Reading Nonfiction

On the middle_school_lit discussion list there has been an interesting discussion about the dearth of nonfiction on the core reading lists they’ve been developing. Here’s something I posted there about this topic.

I suspect there are two broad ways we come to nonfiction. First of all, we look for information about things that we are interested in. In the case of kids, it could be because of something they are learning in school or not. And so I get a skateboarding-obsessed boy eager to read anything he can get his hands on about skateboarding, good or bad. Or a girl who just got a bulldog puppy eager to read about that breed. When reading this way, they might not even read straight through a book, but jump about to find the stuff that interests them most. For this sort of reading, I highly recommend PICK ME UP a very intriguing attempt by DK to mimic the sort of link to link surfing/reading we do on the Web.

Then there is the sort of nonfiction reading that is similar to the way we read fiction. That is — reading for character, setting, and/or plot.

Now I tend to be a character-driven reader. So I am often drawn to nonfiction about individuals — biographies, autobiographies, and memoirs. I’m also drawn to unconventional structure, strong authorial voice, and images galore. That said, here are a few recent titles of this sort that I’ve liked a lot.

Candace Fleming’s Our Eleanor. I love the scrapbook nature of this book, the way the author trusts her readers to figure out the underlying story of this remarkable woman’s complicated life, and just the overall look of the book.

Russell Freeman’s The Voice that Challenged a Nation. While this is a more traditional biography in structure, the author’s sure voice draws you in, practically in spite of yourself. I started this book with zero interest in Marion Anderson (feeling I already had read plenty on her) and was absolutely magically drawn in. Kids are bound to be too.

Siena’s Siegel’s memoir, To Dance ( a graphic novel illustrated by Mark Siegel) Absolutely lovely to read and to look at. Exquisite whether or not you are interested in ballet or not.

Sid Fleichman’s Escape. What I like so much about this book is Fleichman’s often intrusive and very personal narration. I love the stories of his connection to Houdini’s widow; they make this story come alive in a new and different way.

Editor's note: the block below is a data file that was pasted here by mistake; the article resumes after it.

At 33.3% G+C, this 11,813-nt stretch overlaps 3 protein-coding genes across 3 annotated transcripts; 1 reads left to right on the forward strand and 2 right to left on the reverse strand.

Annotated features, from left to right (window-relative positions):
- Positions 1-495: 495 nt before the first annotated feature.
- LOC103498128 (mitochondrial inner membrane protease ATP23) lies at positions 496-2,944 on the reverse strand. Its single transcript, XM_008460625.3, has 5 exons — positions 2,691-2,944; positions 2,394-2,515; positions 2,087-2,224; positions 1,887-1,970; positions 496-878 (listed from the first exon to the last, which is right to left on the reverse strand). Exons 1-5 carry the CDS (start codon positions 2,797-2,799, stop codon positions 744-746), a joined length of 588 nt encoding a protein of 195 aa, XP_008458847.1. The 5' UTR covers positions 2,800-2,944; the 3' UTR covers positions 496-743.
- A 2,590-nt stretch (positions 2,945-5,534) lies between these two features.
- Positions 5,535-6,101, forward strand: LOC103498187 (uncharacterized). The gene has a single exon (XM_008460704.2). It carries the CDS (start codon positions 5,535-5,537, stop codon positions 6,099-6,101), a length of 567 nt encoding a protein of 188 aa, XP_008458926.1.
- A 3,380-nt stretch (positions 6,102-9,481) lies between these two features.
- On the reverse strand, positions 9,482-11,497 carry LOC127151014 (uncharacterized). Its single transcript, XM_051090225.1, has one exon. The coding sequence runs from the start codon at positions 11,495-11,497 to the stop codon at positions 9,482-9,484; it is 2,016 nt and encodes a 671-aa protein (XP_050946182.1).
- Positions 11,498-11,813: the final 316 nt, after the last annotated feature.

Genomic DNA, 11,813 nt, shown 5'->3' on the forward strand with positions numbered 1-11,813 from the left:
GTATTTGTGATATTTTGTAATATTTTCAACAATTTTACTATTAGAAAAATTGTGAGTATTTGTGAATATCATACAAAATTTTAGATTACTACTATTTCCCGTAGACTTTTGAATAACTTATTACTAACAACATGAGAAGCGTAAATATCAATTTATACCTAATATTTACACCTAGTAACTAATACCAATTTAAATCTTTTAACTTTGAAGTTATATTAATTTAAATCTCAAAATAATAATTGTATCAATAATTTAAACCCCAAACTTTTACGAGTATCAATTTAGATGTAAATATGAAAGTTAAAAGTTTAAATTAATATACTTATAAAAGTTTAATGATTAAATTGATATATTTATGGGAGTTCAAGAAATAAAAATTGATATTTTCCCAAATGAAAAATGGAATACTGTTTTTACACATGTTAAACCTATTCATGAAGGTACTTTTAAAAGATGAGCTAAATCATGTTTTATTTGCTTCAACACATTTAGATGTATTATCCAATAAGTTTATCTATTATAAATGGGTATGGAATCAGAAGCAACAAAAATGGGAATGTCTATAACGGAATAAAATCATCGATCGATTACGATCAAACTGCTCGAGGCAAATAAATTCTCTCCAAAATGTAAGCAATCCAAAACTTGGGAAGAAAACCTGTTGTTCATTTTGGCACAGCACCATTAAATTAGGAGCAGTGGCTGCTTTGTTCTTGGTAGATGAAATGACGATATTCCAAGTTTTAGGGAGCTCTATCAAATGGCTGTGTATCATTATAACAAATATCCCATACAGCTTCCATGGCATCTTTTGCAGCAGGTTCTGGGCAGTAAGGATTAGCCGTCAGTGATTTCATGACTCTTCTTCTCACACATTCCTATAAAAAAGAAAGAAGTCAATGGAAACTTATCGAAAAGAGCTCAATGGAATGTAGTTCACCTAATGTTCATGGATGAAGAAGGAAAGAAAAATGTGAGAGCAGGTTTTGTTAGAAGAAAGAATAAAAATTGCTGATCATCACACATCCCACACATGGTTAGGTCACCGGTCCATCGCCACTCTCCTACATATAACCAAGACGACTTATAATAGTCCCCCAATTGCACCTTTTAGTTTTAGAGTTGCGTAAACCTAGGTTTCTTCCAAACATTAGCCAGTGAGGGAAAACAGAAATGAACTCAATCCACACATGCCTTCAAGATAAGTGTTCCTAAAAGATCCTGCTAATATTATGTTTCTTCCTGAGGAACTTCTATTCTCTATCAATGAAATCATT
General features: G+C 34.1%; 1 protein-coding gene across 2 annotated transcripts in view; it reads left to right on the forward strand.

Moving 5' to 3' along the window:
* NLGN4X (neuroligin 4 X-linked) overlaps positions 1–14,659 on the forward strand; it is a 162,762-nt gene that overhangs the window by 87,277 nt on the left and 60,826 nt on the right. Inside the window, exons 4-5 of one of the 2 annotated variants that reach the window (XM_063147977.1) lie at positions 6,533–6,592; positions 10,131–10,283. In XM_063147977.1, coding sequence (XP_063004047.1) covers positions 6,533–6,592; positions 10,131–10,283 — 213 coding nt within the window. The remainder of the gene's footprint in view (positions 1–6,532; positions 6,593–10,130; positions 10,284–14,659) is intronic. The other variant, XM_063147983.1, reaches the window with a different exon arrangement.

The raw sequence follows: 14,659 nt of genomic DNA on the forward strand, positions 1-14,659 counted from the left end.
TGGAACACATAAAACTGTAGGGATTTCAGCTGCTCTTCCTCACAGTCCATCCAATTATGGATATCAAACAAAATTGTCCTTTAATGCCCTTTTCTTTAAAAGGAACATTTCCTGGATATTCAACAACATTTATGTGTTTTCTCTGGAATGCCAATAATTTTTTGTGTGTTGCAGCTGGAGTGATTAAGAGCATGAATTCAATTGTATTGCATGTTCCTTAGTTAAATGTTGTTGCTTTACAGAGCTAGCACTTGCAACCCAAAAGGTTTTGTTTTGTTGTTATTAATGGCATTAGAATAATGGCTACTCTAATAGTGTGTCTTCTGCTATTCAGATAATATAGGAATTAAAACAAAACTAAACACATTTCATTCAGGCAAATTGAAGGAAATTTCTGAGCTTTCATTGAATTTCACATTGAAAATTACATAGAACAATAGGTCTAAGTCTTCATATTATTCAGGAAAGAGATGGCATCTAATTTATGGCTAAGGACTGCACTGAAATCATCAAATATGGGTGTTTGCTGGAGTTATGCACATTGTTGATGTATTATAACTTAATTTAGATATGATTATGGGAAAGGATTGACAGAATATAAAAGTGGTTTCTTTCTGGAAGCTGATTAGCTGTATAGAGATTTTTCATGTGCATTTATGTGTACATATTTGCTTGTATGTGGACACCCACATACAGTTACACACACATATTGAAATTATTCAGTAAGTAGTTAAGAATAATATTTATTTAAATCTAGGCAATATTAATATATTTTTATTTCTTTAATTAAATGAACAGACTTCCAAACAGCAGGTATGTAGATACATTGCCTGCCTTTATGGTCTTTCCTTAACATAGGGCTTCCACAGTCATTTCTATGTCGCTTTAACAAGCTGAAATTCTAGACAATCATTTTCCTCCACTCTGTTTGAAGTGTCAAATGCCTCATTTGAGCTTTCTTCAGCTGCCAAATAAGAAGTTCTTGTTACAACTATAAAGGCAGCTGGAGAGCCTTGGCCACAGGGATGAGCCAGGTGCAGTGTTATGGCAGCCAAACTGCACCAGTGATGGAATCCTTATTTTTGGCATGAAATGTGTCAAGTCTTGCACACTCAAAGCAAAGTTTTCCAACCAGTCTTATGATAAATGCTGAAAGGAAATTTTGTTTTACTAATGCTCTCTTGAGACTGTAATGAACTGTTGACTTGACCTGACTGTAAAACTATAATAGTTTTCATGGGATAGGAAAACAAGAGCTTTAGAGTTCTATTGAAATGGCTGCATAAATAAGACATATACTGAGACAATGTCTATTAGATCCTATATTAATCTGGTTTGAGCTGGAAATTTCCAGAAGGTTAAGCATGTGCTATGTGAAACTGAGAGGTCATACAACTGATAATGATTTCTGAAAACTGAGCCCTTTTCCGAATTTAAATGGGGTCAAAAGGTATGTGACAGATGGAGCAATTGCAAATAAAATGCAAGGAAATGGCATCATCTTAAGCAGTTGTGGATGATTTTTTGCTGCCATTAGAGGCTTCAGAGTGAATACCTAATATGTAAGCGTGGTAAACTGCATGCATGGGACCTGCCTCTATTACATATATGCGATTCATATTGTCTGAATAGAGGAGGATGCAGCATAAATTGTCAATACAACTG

Peter Sis’s The Tree of Life. I adore all of Peter Sis’s work. He is a complete original. This biography of Darwin offers young readers an opportunity to read it any way they want, just as with Fleming’s scrapbook biographies and the aforementioned DK book. Fascinating and beautiful.

Bea Uusma Schyffert’s The Man Who Went to the Far Side of the Moon. This striking biography of the astronaut Michael Collins is yet another non-linear and highly graphic biography. The topic, the man, the format — all three seem winners to me.

Moving on to those who read firstly for setting, here are few non-fiction books I’ve liked that seem to speak to that sort of reader. A few less than before because I’m not so much a setting-driven reader so have less to offer off the top of my head (and I’m running out of time to write this).

Jim Murphy’s An American Plague is a riveting account of the 1793 yellow fever epidemic. While also engaging for the plot, I place it here because Murphy is so masterful at describing setting, especially the horrors of this one.

Albert Marrin, in Oh Rats! also captures an icky setting right up so many young readers’ alleys.

Mark Kurlansky’s The Story of Salt will engage those intrigued by fascinating settings from all over time and space as well as those intrigued by historical and scientific facts.

And then there are those who read firstly for plot. Nonfiction titles I like that tell riveting good stories include (and I’m totally out of time so have only two for now — will have to come back and update this with more):

Jennifer Armstrong’s Shipwreck at the Bottom of the World. The story of the Endurance is so remarkable I’ve read it more than once and it is one nonfiction book that almost every kid wants to read when I book talk it.

Catherine Thimmesh’s Team Moon. This book probably would appeal to those into setting, but it is a great story too, the Apollo 11 mission, this time told as a grand adventure by involving not just those supermen astronauts (see above), but 400,000 behind-the-scenes folks too. One made this a winner for me was the palpable excitement of the author’s voice. She absolutely pulled me in whether I wanted to be or not!

And seeing as it is Poetry Friday here’s one final nonfiction work that doesn’t really fit neatly into any of the above catagories:

Jon Scieszka’s and Lane Smith’s Science Verse. We chose it for our 2005 Notable Children’s Books in the Language Arts list because of the witty poetic parodies, but it is evidently (according to the author) solid science too. Either way it is a great collection of nonfiction poetry.


1 Comment

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One response to “Reading Nonfiction

  1. Hi Monica,
    Your three selections on setting are all books I love and use with my students. I was completely taken with Oh Rats! and love using The Story of Salt when we talk about trade. I will add two books that I think fit well into your first and second categories.
    For character I simply loved Russell Freedman’s The Adventures of Marco Polo. (Has the man ever written a bad book?) The illustrations are fantastic and the story is so amazing. For setting, I was quite taken with Tibet: Through the Red Box by Peter Sis. It is such a moving story about his father’s adventures while at the same time telling so much about a mysterious place.
    Thanks for the great list!


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